Neither Polymer, nor AZCO, had previously done business with FedEx Freight. The BOL was not the result of any negotiations; it was presented to FedEx for the first time when the shipment was loaded into the truck. Finally, there is no evidence that the rate was any different than it would [*14]  be for a different liability level. Therefore, FedEx has not shown that the shipper had knowledge of or chose a limitation on liability. Without such knowledge, the Court finds that Polymer did not incorporate the Rules Tariff into the BOL. One Beacon Ins. Co. v. Crowley Marine Serves., Inc., 648 F.3d at 268, 267 (5th Cir. 2011) (quoting 11 Williston on Contracts § 30:25 (4th ed. 1999)).

Under certain circumstances, FedEx would be able to rely on the shipper’s generic reference. For instance, if FedEx and the shipper actively negotiated a contract or FedEx had knowledge that the shipper knew of FedEx’s tariff, then FedEx would be able to prove mutual assent. Similarly, if FedEx had many prior dealings with a shipper, it would be able to prove that the shipper had knowledge of and assented to its terms. This is not one of those situations.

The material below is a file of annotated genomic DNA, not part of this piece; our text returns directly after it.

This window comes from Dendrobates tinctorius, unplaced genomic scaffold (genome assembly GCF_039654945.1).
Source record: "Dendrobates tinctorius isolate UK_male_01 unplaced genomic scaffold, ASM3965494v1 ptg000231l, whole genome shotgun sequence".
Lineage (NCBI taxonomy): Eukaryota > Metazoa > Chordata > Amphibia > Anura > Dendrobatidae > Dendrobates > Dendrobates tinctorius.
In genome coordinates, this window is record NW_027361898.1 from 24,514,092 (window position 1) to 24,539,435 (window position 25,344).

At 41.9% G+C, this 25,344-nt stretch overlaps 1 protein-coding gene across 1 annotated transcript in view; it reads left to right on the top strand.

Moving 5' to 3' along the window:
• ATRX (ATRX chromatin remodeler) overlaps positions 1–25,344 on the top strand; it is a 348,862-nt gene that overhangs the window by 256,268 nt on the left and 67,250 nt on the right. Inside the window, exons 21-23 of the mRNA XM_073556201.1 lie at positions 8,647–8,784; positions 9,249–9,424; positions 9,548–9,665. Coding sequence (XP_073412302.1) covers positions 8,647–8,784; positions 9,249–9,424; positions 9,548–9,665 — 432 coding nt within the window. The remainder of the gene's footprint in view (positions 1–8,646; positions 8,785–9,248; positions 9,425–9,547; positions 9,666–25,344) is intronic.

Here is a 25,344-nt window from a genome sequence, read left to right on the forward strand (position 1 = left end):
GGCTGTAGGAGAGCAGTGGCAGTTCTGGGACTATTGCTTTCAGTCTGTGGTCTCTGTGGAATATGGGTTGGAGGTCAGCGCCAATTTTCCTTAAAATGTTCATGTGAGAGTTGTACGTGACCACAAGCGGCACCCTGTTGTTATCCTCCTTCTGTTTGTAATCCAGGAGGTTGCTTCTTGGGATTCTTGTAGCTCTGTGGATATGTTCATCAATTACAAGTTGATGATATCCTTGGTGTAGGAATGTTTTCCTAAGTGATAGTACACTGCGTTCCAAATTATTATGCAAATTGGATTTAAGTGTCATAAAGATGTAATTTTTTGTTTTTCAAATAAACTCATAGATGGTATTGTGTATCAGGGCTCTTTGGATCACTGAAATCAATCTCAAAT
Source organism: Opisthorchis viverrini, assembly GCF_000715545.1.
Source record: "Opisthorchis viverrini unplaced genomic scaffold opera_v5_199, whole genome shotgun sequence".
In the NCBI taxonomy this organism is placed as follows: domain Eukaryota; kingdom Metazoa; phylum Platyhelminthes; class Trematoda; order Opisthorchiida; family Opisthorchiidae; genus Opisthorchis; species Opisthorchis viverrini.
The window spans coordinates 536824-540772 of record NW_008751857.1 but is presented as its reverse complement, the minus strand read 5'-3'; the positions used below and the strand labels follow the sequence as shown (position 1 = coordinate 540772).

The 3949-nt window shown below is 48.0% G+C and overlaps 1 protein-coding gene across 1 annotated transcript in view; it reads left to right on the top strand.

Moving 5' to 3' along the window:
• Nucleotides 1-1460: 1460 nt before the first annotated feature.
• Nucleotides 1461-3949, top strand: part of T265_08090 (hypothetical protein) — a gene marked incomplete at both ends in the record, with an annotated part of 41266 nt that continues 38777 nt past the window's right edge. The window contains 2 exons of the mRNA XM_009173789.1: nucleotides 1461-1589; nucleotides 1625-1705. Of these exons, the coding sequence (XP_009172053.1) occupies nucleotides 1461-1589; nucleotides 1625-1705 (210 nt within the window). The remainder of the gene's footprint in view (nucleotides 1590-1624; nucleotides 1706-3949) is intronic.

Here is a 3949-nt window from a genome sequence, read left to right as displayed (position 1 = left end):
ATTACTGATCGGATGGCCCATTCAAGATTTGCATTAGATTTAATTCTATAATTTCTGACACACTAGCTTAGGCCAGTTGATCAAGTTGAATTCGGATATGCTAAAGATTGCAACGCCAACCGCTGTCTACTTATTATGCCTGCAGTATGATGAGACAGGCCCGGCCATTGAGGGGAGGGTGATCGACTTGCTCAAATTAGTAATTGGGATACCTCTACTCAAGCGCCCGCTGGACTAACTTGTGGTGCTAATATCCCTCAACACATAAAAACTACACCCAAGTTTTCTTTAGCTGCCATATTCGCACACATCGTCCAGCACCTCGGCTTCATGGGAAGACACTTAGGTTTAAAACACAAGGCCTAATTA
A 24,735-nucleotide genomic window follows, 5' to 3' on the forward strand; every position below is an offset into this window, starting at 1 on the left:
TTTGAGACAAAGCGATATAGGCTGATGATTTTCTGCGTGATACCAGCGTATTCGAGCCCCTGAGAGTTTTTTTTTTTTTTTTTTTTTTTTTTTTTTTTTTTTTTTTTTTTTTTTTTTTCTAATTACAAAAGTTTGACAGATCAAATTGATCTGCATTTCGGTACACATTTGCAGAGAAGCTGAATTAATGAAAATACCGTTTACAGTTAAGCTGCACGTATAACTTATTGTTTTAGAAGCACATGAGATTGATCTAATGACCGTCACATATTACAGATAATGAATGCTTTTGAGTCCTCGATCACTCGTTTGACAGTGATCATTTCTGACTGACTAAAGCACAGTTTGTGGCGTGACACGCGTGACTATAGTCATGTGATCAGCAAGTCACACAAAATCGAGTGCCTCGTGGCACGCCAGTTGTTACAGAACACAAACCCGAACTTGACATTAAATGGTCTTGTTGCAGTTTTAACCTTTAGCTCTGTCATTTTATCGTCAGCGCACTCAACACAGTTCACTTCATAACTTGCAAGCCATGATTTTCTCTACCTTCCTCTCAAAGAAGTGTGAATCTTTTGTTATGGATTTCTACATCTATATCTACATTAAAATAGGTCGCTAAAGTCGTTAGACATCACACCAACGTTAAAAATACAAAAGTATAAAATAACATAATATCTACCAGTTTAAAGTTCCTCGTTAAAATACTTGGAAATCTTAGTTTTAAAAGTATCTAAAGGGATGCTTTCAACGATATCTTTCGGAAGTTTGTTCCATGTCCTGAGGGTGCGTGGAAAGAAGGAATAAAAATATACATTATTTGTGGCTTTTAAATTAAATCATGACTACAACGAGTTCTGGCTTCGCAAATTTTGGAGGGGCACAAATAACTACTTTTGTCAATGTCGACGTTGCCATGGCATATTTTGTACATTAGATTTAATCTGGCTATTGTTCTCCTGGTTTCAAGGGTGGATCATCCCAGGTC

FedEx also argues that when the shipper drafts a BOL, the shipper’s choice of liability should control, and any ambiguity should be construed against the shipper. The Court disagrees. The Carmack Amendment unambiguously imposes the risk of error on one particular party, the carrier, to the exclusion of the other party, the shipper. See 49 U.S.C. § 14706(c); ABB, 721 F.3d at 145. Thus, the general contract principle that any ambiguity should be construed against the drafter has been preempted by the Carmack Amendment.

Polymer [*15]  has shown, as a matter of law, that the BOL’s vague, antiquated reference to a sixty-seven page document did not “plainly refer” to Rule 420 of the Rules Tariff. Thus, FedEx has not met its burden to establish the limitation of liability provision in the Carmack Amendment and is therefore liable for the full amount of damages.

 

CONCLUSION

It is therefore ORDERED that Natural Polymer International Corporation’s Motion for Summary Judgment (Dkt. #19) is hereby GRANTED.

The Court finds FedEx failed to properly limit its liability under the Carmack Amendment. As a result, FedEx is liable for the full amount of damages.

It is further ORDERED that FedEx Freight, Inc.’s Motion for Summary Judgment (Dkt. #20) is hereby DENIED.

It is further ORDERED that Plaintiff Natural Polymer International Corporation file a proposed final judgment within five (5) days of this order.

SIGNED this 17th day of August 17, 2017.

/s/ Amos L. Mazzant

AMOS L. MAZZANT

UNITED STATES DISTRICT JUDGE